foundation plan because the floor plan readily
offers the information you need for the
foundation plan, such as the general shape of the
building, openings, dimensions, and so forth.
Some of the basic procedures in the proper
development of a foundation plan are outlined
1. Prepare and organize your drafting needs.
Since the foundation plan is usually drawn at the
same scale as the floor plan (1/4 in. = 1 ft), use
the same sheet size and layout. A smaller scale
(1/8 in. = 1 ft) may be used for the foundation
plan when it is necessary to save space and
provided that the amount of information given
on this plan is limited. From an EAs point of
view, drawing the foundation plan at the same
scale as the floor plan is easier because you can
use the floor plan to trace the outline and other
features, thus saving time and effort. Ideally,
centering the plan would provide more space for
notes and details on footings.
2. Lay out the drafting sheet lightly, beginning
with the borders and title block. Tape the original,
or preferably a print of the floor plan, under the
sheet for the foundation plan if the same scale
is being used. Draw the exterior outline of the
foundation wall (usually the outside line of the
exterior lines of the building), and also locate any
retaining walls, steps, porches, and fireplaces.
Again, be careful to notice what type of frame
construction is used. The extent of using the floor
plan in laying out the foundation plan varies
among wood-frame, masonry, and steel-frame
construction. Study these differences closely.
Most often, dimensions are modified on the
foundation plan, depending on the materials
used. If the foundation is not drawn to the same
scale as the floor plan, first determine the size of
the foundation plan to be drawn, and lay it out
on the sheet. Follow up by transferring all of the
dimensions from the floor plan to the foundation
plan. Locate other features accurately.
3. Draw the inside wall of the foundation wall
once the wall thickness is scaled and the outside
foundation line is located. Along the wall, locate
other features, such as access doors, vents, and
pilasters. Also, draw the foundation for piers,
columns, chimney, and retaining wall, if required.
4. Lay out the footings. Check the standards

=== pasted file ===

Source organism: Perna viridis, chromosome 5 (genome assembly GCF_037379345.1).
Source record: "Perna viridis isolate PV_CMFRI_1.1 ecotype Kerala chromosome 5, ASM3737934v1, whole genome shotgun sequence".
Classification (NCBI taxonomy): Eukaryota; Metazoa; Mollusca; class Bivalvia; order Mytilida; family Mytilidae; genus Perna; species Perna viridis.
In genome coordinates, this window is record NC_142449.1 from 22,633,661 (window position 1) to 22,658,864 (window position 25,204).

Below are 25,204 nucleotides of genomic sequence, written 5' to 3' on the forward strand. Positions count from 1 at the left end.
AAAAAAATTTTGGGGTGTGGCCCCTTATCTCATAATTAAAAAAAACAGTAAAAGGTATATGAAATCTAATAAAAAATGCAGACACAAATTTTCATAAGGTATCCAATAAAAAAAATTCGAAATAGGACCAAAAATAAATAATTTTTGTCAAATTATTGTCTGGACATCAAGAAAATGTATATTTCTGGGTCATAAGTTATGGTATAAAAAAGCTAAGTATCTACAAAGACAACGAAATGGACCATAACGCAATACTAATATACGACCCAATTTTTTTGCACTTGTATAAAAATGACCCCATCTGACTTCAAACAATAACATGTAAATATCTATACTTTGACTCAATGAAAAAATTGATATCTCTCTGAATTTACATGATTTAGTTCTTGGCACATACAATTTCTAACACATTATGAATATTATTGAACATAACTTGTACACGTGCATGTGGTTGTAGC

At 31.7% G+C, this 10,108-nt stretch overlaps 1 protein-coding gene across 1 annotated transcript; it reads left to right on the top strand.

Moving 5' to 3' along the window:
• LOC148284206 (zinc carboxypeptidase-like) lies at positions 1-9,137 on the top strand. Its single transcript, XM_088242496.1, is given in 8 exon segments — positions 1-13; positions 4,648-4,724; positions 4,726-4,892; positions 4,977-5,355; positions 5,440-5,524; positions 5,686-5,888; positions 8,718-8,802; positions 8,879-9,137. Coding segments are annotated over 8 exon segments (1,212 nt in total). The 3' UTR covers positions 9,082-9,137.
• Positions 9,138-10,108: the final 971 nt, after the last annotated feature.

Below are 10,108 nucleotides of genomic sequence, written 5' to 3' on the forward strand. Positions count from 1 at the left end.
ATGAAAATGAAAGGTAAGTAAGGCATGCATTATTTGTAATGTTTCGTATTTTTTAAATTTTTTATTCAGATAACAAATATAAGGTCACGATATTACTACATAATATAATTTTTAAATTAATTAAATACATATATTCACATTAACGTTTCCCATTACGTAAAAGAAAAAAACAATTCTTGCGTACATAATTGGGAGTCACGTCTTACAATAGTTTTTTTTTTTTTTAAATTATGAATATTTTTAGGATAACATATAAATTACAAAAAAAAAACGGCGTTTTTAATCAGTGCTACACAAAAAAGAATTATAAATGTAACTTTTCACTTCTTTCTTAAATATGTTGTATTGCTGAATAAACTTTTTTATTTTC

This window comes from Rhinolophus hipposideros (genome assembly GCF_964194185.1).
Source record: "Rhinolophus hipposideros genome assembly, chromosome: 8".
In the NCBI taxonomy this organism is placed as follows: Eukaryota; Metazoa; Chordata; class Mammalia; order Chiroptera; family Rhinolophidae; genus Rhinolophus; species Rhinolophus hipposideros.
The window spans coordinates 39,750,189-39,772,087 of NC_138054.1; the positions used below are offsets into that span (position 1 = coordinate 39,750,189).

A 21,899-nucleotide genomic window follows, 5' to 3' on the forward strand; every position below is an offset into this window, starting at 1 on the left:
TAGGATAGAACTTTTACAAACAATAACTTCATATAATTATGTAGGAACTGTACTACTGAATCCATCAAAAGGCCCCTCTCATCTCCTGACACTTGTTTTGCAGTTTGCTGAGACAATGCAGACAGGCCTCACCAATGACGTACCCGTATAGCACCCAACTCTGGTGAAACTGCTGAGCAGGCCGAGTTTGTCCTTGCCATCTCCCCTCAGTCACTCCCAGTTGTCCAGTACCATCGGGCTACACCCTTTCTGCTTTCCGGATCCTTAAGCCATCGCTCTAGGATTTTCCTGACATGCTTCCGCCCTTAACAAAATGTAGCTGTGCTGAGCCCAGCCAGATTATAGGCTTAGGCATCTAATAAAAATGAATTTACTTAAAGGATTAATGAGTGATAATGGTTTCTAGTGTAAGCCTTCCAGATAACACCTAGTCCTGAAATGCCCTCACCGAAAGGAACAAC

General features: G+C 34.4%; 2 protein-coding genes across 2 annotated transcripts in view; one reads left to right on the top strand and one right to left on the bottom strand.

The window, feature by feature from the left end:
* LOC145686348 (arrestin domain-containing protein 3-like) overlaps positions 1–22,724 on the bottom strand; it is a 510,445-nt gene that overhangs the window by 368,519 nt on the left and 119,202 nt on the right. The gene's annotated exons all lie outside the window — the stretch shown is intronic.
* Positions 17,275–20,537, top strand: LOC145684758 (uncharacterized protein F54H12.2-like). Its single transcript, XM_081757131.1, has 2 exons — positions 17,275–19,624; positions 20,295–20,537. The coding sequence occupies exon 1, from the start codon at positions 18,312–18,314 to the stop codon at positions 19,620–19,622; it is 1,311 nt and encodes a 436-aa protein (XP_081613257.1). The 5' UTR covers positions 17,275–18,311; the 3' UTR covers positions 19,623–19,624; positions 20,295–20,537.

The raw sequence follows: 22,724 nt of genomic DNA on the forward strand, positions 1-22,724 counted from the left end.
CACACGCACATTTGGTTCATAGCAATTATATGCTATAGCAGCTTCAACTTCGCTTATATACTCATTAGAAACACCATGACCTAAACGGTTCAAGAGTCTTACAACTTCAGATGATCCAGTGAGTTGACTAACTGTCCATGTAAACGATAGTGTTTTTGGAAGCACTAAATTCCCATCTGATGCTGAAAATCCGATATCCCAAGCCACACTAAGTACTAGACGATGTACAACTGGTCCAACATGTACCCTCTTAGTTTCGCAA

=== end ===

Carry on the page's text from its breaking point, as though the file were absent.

for typical details on different types of footing
and the minimum allowable footing size. Now,
draw and note any additional structural informa-
In wood-frame construction,
the structural information for the first-floor
construction is commonly shown on the founda-
tion plan. If required, locate and lay in the
supporting beam or girder and the size, spacing,
and direction of floor joists.
5. Lay out the dimensions. As in all of the
EA work, be sure to double-check all of the
dimensions to be certain they are correct and
complete and that all of the features required are
located in the drawing. Apply the principals and
correct drafting techniques learned from chapter
3 of this book. Add all of the notes, materials,
appropriate plan symbols, and other pertinent
information required to complete the plan.
6. Draw in the scale to the plan and the title
of the drawing. Go over your foundation-plan
checklist, and make sure the entire drawing is
darkened in and labeled.
FRAMING PLANS show the size, number,
and location of the structural members (steel
or wood) in the building framework. Separate
framing plans may be drawn for the floors, the
walls, and the roof.
The FLOOR FRAMING PLAN must specify
the sizes and spacing of joists, girders, and
columns used to support the floor. Detail
drawings must be added, if necessary, to show the
methods of anchoring joists and girders to the
columns and foundation walls or footings.
The floor framing plan is basically a plan view
showing the layout of the girders and joists.
Figure 10-19 shows the manner of presenting floor
framing plans. The unbroken double-line symbol
indicates joists. Joist symbols are drawn in the
position they will occupy in the completed
building. Double framing around openings and
beneath bathroom fixtures is shown where used.
Bridging is also shown by a double-line symbol
that runs perpendicularly to the joist. In the
figure, the number of rows of cross bridging is
controlled by the span of the joist; the rows should
not be placed more than 7 or 8 ft apart. Hence,
a 14-ft span may need only one row of bridging,
but a 16-ft span needs two rows.
Dimensions need not be given between joists.
Such information is given along with notes. For
example, 2" by 8" joists @ 2' 0" O.C. indicates
that the joists are to be spaced at intervals of 2
ft 0 in. on center (O.C.). Lengths may not be
indicated in framing plans; the overall building
dimensions and the dimensions for each bay or
distances between columns or posts provide such
data. Notes also identify floor openings, bridging,
and girts or plates.